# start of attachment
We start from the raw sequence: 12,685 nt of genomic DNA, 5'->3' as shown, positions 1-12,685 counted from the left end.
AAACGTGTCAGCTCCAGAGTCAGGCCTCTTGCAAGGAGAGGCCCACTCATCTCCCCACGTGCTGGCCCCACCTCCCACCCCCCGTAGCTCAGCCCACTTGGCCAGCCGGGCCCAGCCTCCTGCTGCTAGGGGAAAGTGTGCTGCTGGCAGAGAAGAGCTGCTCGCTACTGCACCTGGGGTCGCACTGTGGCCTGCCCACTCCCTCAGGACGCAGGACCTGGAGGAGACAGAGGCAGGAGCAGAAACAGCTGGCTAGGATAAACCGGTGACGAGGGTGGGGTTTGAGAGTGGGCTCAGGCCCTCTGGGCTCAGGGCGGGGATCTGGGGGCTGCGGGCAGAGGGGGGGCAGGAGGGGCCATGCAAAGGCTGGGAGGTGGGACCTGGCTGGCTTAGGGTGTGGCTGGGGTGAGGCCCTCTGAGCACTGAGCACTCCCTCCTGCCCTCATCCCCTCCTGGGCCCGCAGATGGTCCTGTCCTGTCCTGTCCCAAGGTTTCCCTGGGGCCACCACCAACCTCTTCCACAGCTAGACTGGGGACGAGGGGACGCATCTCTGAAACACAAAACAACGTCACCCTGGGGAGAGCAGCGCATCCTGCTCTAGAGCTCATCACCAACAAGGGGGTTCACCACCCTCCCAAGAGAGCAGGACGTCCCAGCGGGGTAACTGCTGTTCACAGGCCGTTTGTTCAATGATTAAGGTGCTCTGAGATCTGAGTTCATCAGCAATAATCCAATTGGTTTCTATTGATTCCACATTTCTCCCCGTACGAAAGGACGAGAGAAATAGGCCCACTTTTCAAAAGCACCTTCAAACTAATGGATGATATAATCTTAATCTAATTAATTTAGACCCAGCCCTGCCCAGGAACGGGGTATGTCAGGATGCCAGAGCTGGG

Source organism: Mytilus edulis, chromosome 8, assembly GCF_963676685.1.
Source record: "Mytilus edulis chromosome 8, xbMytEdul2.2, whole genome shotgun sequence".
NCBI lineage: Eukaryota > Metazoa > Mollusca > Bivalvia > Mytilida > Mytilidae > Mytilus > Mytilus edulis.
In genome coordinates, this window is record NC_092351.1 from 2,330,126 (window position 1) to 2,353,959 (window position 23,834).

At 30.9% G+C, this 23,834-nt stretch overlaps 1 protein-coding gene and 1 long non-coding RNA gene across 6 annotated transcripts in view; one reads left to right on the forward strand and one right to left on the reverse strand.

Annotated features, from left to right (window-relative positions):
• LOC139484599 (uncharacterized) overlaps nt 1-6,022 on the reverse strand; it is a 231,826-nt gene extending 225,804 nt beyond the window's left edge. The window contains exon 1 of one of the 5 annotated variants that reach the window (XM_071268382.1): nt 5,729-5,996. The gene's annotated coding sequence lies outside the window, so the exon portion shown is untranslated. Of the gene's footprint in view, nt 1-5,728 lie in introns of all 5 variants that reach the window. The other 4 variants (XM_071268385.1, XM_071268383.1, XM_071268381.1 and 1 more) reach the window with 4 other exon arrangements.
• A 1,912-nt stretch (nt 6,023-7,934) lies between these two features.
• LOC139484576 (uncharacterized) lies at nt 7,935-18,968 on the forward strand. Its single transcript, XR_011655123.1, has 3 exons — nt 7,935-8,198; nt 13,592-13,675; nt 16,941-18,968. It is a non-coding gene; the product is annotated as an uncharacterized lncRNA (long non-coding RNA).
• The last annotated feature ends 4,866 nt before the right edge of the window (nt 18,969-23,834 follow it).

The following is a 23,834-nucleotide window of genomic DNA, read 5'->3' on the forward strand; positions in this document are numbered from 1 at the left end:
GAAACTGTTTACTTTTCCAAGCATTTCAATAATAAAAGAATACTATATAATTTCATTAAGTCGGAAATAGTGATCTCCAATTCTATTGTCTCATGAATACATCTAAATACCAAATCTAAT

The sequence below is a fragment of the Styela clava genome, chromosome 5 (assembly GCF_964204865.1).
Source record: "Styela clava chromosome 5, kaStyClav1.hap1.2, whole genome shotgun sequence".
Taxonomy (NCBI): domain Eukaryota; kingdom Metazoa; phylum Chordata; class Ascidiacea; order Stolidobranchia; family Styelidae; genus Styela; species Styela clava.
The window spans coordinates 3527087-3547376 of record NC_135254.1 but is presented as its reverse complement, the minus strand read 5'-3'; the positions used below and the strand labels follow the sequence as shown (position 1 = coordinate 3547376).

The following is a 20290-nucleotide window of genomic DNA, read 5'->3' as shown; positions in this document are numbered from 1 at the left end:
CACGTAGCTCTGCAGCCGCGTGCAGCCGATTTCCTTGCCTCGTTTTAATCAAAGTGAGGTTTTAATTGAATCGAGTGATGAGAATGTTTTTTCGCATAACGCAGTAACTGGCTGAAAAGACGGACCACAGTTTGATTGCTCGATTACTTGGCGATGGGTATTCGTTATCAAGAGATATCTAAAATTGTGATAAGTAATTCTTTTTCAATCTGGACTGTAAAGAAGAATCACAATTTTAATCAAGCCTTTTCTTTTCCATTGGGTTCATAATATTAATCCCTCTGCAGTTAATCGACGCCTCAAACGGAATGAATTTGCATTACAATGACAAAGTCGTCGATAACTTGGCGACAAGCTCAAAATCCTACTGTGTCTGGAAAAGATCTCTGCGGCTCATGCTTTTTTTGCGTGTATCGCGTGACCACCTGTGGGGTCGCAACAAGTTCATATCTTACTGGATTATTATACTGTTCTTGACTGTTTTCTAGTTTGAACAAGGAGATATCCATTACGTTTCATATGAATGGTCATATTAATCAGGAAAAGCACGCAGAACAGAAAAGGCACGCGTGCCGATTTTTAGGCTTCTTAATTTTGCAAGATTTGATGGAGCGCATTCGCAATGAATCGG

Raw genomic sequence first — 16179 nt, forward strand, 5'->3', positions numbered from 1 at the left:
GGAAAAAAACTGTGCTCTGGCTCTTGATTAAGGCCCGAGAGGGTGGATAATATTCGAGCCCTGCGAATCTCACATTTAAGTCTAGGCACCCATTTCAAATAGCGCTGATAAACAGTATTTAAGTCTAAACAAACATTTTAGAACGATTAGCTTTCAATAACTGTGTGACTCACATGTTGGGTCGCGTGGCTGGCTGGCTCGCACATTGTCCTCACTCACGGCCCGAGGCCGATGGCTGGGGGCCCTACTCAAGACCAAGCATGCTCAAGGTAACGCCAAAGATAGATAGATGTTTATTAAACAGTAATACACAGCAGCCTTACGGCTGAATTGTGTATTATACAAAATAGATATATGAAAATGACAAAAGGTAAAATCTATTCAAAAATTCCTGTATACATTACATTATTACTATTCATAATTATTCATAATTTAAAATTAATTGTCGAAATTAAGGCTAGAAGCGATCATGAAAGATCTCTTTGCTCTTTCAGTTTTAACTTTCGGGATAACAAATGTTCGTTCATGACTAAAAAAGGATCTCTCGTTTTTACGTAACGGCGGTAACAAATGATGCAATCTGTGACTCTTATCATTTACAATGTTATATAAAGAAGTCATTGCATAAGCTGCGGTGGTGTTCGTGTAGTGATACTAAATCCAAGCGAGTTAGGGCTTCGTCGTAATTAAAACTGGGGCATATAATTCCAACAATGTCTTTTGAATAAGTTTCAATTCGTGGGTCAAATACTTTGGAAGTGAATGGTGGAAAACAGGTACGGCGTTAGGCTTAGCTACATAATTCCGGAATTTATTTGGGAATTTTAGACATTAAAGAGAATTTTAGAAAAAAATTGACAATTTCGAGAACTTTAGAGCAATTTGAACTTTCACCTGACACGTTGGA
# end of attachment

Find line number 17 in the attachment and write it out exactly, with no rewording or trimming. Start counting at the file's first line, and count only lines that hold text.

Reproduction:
Taxonomy (NCBI): domain Eukaryota; kingdom Metazoa; phylum Chordata; class Ascidiacea; order Stolidobranchia; family Styelidae; genus Styela; species Styela clava.